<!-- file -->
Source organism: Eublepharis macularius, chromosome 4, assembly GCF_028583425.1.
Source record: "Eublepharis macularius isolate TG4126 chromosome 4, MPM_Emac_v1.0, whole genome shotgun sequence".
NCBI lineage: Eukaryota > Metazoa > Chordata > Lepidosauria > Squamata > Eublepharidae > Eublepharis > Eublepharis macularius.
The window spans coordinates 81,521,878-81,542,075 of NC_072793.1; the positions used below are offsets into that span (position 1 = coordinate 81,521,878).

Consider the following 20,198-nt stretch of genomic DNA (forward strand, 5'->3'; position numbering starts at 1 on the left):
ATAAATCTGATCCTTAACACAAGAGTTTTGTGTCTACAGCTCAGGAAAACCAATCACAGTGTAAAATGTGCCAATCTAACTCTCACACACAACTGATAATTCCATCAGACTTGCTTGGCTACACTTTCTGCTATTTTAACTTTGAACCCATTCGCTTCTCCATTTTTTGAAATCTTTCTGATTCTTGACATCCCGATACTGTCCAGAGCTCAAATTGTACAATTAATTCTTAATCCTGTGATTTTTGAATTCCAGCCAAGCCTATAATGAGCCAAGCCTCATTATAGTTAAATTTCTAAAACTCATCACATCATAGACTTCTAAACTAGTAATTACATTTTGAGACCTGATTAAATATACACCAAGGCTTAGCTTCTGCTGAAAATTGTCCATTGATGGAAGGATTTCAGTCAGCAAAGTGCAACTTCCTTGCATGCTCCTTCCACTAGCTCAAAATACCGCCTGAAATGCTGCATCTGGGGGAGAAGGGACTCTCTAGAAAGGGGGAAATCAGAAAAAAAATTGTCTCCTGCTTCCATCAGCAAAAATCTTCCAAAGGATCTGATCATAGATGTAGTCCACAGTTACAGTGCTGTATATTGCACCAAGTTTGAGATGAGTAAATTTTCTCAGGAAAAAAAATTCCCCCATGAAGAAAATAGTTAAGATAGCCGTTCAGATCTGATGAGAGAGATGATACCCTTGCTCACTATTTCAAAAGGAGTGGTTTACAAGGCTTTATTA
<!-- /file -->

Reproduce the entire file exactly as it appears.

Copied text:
Source organism: Eublepharis macularius, chromosome 4, assembly GCF_028583425.1.
Source record: "Eublepharis macularius isolate TG4126 chromosome 4, MPM_Emac_v1.0, whole genome shotgun sequence".
NCBI lineage: Eukaryota > Metazoa > Chordata > Lepidosauria > Squamata > Eublepharidae > Eublepharis > Eublepharis macularius.
The window spans coordinates 81,521,878-81,542,075 of NC_072793.1; the positions used below are offsets into that span (position 1 = coordinate 81,521,878).

Consider the following 20,198-nt stretch of genomic DNA (forward strand, 5'->3'; position numbering starts at 1 on the left):
ATAAATCTGATCCTTAACACAAGAGTTTTGTGTCTACAGCTCAGGAAAACCAATCACAGTGTAAAATGTGCCAATCTAACTCTCACACACAACTGATAATTCCATCAGACTTGCTTGGCTACACTTTCTGCTATTTTAACTTTGAACCCATTCGCTTCTCCATTTTTTGAAATCTTTCTGATTCTTGACATCCCGATACTGTCCAGAGCTCAAATTGTACAATTAATTCTTAATCCTGTGATTTTTGAATTCCAGCCAAGCCTATAATGAGCCAAGCCTCATTATAGTTAAATTTCTAAAACTCATCACATCATAGACTTCTAAACTAGTAATTACATTTTGAGACCTGATTAAATATACACCAAGGCTTAGCTTCTGCTGAAAATTGTCCATTGATGGAAGGATTTCAGTCAGCAAAGTGCAACTTCCTTGCATGCTCCTTCCACTAGCTCAAAATACCGCCTGAAATGCTGCATCTGGGGGAGAAGGGACTCTCTAGAAAGGGGGAAATCAGAAAAAAAATTGTCTCCTGCTTCCATCAGCAAAAATCTTCCAAAGGATCTGATCATAGATGTAGTCCACAGTTACAGTGCTGTATATTGCACCAAGTTTGAGATGAGTAAATTTTCTCAGGAAAAAAAATTCCCCCATGAAGAAAATAGTTAAGATAGCCGTTCAGATCTGATGAGAGAGATGATACCCTTGCTCACTATTTCAAAAGGAGTGGTTTACAAGGCTTTATTA